Leo Li Chen and Wu Mo on 1990s Chinese Art
Para Site curators Leo Li Chen and Wu Mo talks about contemporary Chinese art and the new “That Has Been and May Be Again", a new exhibition displatying art created by mostly mainland Chinese artists reflecting on the controversial 1989 China Avant-Garde Exhibition and the Tiananmen Square Massacre.
Why call your exhibit “That Has Been and May Be Again”?
Leo Li Chen: This title comes from a novel called “Sinking” by Yu Dafu. This novel was written in the 1920s and presents a Chinese student living in Japan. He feels depressed and anxious about his country because there’s a war between Japan and China. There’s a similarity between that time, and the 1990s. The Chinese name is 世變, which translates to “social change.”
What’s the premise behind the exhibit?
Leo Li Chen: We have 15 artists: 14 come from Mainland China, and one from Hong Kong. Half of the artists’ works were created in the 90s, and the other half are by young artists in China now. We wanted to combine the two different decades, and the old works and the new works, to rethink the 90s.
Why is the study of contemporary art important to talk about events in the past?
Leo Li Chen: In our exhibition, the historical view is quite important, [but] we didn’t want to just talk about what the most important thing was in 1990. We wanted to keep a distance of 20 or 30 years [between] the old work and new work. I think this is a good distance for us, and our generation, to rethink how social change impacted contemporary China.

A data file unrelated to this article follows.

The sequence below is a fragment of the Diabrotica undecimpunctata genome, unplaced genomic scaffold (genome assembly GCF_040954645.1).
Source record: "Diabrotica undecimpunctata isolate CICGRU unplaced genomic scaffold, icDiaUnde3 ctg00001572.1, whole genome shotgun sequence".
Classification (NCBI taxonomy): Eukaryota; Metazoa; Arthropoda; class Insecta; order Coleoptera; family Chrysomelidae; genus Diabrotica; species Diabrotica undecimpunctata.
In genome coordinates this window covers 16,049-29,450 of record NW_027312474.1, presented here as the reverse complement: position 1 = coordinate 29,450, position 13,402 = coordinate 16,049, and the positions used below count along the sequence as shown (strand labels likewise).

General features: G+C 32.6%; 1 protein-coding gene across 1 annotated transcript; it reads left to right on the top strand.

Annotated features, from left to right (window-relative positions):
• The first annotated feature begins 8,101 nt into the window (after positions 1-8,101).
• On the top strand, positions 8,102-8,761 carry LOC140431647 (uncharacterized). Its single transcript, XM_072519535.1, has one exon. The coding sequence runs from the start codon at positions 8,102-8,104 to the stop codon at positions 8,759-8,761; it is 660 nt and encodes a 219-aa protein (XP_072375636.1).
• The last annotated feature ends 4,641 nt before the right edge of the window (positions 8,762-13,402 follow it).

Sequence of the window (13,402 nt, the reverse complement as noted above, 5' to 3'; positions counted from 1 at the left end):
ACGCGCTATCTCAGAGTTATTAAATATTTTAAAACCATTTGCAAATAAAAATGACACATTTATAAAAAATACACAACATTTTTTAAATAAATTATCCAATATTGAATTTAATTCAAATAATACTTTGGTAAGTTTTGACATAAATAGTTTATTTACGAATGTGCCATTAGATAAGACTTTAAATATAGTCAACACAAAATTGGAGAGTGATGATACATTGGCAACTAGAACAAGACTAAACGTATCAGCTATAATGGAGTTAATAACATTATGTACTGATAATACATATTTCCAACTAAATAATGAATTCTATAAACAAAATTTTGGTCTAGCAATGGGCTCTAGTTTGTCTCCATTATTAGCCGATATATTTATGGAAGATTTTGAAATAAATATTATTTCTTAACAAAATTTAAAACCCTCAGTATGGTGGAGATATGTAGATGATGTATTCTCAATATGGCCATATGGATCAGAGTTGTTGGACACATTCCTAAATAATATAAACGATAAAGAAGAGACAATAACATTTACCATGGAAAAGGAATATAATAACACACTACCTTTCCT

What do you think Hongkongers can take away from the show?
Wu Mo: We hope that the audience will feel the atmosphere of 1990s China. I think it is quite similar to the current situation of Hong Kong society, and its discussions about politics and culture. I think maybe we make some kind of comparison between the two situations.
Leo Li Chen: Leung Chi-wo [who exhibits in the show] is a Hong Kong artist. He works with historical material to think about contemporary Hong Kong. His work doesn’t mention the 90s, but [it] combines different times, different propaganda, and the anxiety and uneasiness after a social movement. In his work, you can feel the emotions of contemporary Hong Kong, and it’s similar to the 90s [in China].
How do you think the artists of this generation have changed since the last?
Wu Mo: The generation is quite different. The artists of our generation have different educational backgrounds compared to the previous generations of artists. A lot of young Chinese artists got their education from Europe or America. That gives them a similar vision to their colleagues in the west. The other thing is, when you create your artwork, it all depends on what kind of information you want to use—it’s all about choosing what you want to show. Information is quite easy to access nowadays. That makes contemporary Chinese art very diverse.